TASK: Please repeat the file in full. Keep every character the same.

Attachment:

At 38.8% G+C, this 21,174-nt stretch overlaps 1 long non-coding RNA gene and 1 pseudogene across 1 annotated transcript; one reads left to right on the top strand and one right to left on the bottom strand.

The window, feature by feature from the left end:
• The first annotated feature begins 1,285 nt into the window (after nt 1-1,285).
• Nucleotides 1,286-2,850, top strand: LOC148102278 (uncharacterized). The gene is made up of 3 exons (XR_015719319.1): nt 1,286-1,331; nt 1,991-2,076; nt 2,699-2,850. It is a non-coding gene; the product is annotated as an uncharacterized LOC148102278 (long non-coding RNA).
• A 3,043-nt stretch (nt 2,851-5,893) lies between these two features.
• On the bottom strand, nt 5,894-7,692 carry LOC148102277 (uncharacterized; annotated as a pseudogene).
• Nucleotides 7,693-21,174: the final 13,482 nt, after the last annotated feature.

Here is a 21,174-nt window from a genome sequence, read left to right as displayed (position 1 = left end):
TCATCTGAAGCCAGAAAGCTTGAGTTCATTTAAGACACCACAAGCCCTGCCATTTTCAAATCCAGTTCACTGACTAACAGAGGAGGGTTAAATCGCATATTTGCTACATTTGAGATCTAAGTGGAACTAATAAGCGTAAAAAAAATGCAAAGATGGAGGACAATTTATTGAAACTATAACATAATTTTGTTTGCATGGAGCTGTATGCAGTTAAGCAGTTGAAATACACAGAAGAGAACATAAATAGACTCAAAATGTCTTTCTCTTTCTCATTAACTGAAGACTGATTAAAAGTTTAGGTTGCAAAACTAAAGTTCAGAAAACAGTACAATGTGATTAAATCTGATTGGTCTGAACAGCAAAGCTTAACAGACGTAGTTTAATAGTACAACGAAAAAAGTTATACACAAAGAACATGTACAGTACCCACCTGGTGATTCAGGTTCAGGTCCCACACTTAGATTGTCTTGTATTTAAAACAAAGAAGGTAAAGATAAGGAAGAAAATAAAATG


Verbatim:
At 38.8% G+C, this 21,174-nt stretch overlaps 1 long non-coding RNA gene and 1 pseudogene across 1 annotated transcript; one reads left to right on the top strand and one right to left on the bottom strand.

The window, feature by feature from the left end:
• The first annotated feature begins 1,285 nt into the window (after nt 1-1,285).
• Nucleotides 1,286-2,850, top strand: LOC148102278 (uncharacterized). The gene is made up of 3 exons (XR_015719319.1): nt 1,286-1,331; nt 1,991-2,076; nt 2,699-2,850. It is a non-coding gene; the product is annotated as an uncharacterized LOC148102278 (long non-coding RNA).
• A 3,043-nt stretch (nt 2,851-5,893) lies between these two features.
• On the bottom strand, nt 5,894-7,692 carry LOC148102277 (uncharacterized; annotated as a pseudogene).
• Nucleotides 7,693-21,174: the final 13,482 nt, after the last annotated feature.

Here is a 21,174-nt window from a genome sequence, read left to right as displayed (position 1 = left end):
TCATCTGAAGCCAGAAAGCTTGAGTTCATTTAAGACACCACAAGCCCTGCCATTTTCAAATCCAGTTCACTGACTAACAGAGGAGGGTTAAATCGCATATTTGCTACATTTGAGATCTAAGTGGAACTAATAAGCGTAAAAAAAATGCAAAGATGGAGGACAATTTATTGAAACTATAACATAATTTTGTTTGCATGGAGCTGTATGCAGTTAAGCAGTTGAAATACACAGAAGAGAACATAAATAGACTCAAAATGTCTTTCTCTTTCTCATTAACTGAAGACTGATTAAAAGTTTAGGTTGCAAAACTAAAGTTCAGAAAACAGTACAATGTGATTAAATCTGATTGGTCTGAACAGCAAAGCTTAACAGACGTAGTTTAATAGTACAACGAAAAAAGTTATACACAAAGAACATGTACAGTACCCACCTGGTGATTCAGGTTCAGGTCCCACACTTAGATTGTCTTGTATTTAAAACAAAGAAGGTAAAGATAAGGAAGAAAATAAAATG